Bolls aged 20 days and over (these bolls are hard and about ¾ inches in size) do not incur significant lint damage (brown coloured lint or tight lock) even if fed on by GVB. This means that even if GVB are present in the field, if the youngest bolls are older than 20 days GVB control is not warranted.
Bolls younger than 7 days may shed as a result of feeding by GVB.
Thresholds for GVB
Action thresholds for GVB in cotton are
- 1 bug per metre when sampling with a beatsheet
- 0.5 bug per metre for visual sampling
Parasitism by Trichopoda — do parasitised GVB cause any damage?
Research shows that a GVB parasitised by Trichopoda can continue to cause damage for up to 2 weeks after being parasitised.
Trichopoda giacomelli is an important natural enemy of GVB. This fly parasitises mainly adult GVB and in some cases late instar nymphs. Female Trichopoda lay eggs on GVB and when the larvae hatch, they burrow into the bug and feed on its internal organs and body fluids. Within 2 weeks, final-instar Trichopoda larva emerges from the GVB and pupates in the soil.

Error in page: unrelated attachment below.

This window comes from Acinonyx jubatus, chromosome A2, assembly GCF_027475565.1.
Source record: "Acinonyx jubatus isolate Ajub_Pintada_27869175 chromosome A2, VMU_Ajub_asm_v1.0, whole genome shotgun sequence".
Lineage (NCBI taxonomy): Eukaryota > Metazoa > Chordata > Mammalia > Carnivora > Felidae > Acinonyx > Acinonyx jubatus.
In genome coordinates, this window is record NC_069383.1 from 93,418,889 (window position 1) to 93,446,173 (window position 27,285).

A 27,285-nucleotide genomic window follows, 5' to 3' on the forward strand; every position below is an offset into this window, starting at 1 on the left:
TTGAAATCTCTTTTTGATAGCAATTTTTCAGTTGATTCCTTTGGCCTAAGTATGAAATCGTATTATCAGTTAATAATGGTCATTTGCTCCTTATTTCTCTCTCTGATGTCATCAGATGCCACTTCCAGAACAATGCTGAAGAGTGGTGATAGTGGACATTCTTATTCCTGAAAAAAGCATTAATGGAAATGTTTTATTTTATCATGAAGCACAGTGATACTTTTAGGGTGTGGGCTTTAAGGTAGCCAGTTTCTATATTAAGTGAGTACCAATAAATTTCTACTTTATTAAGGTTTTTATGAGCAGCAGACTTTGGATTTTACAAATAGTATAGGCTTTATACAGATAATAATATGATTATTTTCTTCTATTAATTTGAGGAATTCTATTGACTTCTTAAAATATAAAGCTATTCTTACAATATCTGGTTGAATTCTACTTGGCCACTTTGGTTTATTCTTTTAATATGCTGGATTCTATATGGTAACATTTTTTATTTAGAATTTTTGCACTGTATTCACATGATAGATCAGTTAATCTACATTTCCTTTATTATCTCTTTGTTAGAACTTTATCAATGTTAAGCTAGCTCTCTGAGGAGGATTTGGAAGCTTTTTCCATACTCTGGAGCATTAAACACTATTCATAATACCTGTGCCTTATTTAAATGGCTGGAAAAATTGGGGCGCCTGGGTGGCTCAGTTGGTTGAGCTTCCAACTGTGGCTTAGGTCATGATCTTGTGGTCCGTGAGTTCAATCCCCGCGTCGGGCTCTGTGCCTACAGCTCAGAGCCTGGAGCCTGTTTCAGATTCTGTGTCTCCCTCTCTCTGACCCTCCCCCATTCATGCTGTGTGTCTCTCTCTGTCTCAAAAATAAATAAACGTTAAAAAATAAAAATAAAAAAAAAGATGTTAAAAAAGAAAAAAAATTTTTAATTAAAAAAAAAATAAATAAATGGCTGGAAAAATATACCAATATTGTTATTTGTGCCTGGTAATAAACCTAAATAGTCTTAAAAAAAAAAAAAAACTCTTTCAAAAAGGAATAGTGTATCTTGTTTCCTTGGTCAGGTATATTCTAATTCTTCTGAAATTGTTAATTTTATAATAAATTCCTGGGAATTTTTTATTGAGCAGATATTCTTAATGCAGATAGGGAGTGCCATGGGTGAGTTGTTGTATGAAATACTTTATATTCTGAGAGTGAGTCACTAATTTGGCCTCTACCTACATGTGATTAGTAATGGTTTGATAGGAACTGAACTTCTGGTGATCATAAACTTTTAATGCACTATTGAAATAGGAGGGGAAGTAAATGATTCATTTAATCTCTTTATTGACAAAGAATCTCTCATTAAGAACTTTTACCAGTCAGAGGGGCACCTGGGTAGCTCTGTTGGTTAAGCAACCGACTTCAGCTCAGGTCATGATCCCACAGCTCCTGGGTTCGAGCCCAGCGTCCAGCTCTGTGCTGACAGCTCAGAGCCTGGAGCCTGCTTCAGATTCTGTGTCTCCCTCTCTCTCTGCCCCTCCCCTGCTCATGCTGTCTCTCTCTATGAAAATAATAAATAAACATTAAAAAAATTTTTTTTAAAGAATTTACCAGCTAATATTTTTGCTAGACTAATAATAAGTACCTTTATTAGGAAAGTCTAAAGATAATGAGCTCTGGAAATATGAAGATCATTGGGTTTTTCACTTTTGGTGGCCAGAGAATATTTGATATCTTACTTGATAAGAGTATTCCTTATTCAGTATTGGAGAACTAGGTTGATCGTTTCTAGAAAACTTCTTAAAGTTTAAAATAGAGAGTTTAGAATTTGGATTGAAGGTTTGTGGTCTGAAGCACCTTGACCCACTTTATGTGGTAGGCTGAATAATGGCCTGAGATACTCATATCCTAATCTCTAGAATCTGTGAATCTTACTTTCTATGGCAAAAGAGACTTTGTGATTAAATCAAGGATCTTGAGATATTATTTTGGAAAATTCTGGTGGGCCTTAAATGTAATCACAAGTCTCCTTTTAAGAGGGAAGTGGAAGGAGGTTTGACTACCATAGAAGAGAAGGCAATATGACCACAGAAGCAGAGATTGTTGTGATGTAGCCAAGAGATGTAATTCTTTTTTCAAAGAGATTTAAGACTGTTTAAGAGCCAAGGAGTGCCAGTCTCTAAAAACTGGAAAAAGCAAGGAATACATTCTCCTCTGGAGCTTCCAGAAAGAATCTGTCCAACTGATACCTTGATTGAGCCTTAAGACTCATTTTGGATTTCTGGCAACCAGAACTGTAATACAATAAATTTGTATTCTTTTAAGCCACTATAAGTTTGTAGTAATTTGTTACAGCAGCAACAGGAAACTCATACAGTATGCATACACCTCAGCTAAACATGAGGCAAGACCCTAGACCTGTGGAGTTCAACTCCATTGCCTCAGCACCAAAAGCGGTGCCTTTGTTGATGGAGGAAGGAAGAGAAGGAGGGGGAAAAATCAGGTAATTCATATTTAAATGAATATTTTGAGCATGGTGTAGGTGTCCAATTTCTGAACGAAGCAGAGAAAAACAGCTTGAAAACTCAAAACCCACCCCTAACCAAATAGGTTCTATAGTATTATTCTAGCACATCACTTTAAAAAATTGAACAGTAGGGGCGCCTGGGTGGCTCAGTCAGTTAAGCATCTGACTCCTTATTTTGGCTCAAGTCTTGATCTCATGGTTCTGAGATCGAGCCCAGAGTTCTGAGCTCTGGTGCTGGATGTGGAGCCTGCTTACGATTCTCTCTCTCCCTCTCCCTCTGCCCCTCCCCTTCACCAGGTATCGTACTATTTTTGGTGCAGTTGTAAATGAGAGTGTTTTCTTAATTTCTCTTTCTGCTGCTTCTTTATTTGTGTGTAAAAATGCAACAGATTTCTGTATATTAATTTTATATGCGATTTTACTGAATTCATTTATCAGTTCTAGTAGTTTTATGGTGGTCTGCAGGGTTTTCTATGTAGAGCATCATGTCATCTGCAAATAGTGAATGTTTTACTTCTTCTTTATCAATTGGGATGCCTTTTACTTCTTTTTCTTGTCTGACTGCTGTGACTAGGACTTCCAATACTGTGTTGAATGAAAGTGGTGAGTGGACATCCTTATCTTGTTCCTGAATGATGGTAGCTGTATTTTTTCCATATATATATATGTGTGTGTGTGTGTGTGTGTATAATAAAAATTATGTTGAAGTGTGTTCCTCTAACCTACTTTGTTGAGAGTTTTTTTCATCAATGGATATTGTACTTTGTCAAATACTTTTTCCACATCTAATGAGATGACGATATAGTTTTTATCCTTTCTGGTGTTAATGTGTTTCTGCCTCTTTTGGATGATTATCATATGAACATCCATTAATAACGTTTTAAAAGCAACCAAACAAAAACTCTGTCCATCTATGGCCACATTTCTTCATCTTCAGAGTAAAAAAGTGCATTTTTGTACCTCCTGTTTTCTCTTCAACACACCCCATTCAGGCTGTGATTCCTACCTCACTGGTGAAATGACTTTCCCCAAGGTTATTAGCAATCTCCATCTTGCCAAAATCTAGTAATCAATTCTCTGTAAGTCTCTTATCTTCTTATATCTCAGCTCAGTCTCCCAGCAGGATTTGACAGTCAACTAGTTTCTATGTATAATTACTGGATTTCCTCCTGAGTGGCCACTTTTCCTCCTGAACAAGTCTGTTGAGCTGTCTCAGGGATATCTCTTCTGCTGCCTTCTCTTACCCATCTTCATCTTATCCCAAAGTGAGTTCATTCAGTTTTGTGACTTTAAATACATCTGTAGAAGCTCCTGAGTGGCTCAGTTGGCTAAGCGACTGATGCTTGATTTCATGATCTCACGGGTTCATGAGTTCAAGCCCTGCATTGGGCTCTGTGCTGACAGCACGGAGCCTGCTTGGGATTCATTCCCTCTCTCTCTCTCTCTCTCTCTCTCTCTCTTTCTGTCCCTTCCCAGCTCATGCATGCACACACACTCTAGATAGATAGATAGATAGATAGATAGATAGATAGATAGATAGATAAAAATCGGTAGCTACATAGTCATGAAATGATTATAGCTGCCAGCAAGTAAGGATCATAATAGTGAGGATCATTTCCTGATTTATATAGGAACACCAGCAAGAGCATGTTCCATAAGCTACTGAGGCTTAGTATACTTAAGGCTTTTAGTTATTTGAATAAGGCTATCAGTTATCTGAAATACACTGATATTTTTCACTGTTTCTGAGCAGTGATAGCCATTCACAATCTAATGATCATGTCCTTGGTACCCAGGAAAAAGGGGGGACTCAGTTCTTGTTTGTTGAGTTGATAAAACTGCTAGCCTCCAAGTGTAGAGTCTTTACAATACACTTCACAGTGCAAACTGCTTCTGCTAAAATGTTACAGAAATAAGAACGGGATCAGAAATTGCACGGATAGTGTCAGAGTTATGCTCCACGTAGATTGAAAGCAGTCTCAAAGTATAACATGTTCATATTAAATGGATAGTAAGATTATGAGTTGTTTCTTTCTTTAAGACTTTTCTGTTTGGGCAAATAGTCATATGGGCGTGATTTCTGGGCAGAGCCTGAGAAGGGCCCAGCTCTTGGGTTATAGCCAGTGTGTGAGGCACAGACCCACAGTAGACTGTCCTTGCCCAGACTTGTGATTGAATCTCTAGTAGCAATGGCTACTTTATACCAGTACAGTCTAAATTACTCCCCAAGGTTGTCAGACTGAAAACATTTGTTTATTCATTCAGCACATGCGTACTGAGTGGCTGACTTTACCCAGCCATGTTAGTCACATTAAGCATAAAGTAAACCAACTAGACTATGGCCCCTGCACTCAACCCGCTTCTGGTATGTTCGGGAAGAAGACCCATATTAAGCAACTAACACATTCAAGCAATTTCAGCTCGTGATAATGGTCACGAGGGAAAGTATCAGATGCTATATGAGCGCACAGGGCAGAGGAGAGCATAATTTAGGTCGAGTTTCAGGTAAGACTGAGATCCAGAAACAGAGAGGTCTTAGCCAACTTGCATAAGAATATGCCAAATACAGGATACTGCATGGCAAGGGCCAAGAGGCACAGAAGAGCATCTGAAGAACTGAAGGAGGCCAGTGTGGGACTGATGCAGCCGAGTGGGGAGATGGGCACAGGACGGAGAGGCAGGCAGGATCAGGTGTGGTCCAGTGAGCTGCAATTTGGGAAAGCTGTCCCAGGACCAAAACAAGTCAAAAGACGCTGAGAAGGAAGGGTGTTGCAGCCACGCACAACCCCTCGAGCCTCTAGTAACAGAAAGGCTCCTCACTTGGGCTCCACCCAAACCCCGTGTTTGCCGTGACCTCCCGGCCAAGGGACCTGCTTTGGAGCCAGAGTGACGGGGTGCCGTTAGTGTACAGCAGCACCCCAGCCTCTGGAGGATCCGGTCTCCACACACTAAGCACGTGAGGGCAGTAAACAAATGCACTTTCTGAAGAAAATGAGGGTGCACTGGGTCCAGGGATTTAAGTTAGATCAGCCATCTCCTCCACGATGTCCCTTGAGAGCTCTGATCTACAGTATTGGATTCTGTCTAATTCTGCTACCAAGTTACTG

Although Trichopoda does not kill the GVB immediately and damage can still occur, they do contribute to GVB mortality and help reduce the size of following GVB generations, potentially reducing the risk offuture damage.
Parasitised GVB adult
Which life stage of GVB causes maximum damage?
Late instars nymphs (4th and 5th instars) cause similar damage as the adults. However third instars will cause about half the damage as an adult while 1st and 2nd instars cause up to one third the damage.
Other factors to consider when controlling GVB in late cotton